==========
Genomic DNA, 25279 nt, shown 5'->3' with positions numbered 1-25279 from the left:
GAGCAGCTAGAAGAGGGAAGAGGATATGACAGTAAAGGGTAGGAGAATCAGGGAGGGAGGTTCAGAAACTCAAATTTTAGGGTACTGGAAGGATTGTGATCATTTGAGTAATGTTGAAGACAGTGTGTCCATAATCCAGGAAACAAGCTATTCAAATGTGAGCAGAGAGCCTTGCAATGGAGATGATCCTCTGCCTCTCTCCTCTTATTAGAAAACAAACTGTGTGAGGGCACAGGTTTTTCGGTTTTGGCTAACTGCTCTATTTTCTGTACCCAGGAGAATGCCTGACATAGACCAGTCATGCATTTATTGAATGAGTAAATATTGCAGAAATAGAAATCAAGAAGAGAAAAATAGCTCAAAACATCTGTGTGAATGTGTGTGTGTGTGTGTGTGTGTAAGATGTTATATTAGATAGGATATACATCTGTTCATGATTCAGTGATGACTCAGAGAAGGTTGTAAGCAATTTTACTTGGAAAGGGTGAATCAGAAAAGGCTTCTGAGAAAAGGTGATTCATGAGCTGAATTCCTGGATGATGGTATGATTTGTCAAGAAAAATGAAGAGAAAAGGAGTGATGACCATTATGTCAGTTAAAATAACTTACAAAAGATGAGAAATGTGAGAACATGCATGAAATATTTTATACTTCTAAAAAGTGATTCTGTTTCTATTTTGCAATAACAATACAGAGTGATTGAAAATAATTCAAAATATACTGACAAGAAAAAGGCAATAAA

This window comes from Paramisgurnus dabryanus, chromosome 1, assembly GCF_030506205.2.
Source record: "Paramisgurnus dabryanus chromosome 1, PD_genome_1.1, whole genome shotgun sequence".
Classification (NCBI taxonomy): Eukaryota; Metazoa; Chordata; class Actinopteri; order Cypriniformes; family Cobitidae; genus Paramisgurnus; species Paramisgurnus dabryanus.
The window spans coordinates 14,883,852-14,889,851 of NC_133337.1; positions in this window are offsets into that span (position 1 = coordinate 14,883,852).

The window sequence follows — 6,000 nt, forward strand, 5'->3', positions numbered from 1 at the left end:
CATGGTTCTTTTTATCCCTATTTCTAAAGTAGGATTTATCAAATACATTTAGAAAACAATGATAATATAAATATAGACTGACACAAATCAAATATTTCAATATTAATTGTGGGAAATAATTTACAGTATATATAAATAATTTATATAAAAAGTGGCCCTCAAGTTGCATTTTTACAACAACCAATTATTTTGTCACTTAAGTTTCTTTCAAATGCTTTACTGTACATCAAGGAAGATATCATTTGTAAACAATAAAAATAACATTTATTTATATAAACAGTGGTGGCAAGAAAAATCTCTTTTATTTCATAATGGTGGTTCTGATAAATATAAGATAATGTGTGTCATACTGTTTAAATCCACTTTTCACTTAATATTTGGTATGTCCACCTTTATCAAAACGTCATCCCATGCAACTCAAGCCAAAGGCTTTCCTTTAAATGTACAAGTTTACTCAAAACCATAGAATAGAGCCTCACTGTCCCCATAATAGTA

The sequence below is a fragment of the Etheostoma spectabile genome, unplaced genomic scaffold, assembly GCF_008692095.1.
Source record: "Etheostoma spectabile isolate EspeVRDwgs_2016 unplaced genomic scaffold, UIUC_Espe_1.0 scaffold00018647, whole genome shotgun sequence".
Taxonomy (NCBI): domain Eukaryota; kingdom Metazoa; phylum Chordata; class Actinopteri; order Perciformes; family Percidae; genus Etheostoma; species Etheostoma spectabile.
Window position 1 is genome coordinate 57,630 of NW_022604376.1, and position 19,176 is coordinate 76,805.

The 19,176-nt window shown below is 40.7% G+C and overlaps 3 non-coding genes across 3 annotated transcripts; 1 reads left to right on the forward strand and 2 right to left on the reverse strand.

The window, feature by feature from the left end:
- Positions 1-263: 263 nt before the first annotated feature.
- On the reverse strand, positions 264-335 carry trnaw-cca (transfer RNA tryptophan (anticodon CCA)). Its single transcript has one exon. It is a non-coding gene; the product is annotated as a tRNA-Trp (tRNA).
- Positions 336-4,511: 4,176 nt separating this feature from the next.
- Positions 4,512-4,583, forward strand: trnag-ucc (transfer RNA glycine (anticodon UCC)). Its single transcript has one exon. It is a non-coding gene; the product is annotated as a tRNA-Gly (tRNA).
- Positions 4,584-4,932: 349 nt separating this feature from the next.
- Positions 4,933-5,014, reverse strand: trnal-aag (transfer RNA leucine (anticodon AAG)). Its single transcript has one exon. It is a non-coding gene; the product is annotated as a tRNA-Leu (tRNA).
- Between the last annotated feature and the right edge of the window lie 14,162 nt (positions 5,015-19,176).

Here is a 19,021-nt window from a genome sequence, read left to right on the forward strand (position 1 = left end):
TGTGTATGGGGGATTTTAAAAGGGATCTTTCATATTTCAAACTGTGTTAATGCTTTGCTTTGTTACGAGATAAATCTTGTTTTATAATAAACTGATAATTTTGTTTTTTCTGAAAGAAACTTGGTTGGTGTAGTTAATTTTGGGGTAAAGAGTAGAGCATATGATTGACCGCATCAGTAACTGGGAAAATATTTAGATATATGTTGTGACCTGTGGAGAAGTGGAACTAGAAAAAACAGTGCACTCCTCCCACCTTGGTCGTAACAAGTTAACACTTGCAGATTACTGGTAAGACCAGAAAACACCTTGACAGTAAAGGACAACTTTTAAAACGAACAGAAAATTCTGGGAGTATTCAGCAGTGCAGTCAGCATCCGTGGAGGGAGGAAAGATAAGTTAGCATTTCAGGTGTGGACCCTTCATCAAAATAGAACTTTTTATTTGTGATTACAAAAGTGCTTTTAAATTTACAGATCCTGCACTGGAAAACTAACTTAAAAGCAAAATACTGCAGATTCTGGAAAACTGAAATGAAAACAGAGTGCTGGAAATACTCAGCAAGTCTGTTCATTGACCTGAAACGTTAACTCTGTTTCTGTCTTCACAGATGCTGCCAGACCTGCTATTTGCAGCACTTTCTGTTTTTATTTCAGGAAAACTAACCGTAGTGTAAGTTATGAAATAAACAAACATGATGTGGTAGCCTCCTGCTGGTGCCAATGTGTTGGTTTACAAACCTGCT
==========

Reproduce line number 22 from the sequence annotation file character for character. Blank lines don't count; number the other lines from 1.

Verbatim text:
Here is a 19,021-nt window from a genome sequence, read left to right on the forward strand (position 1 = left end):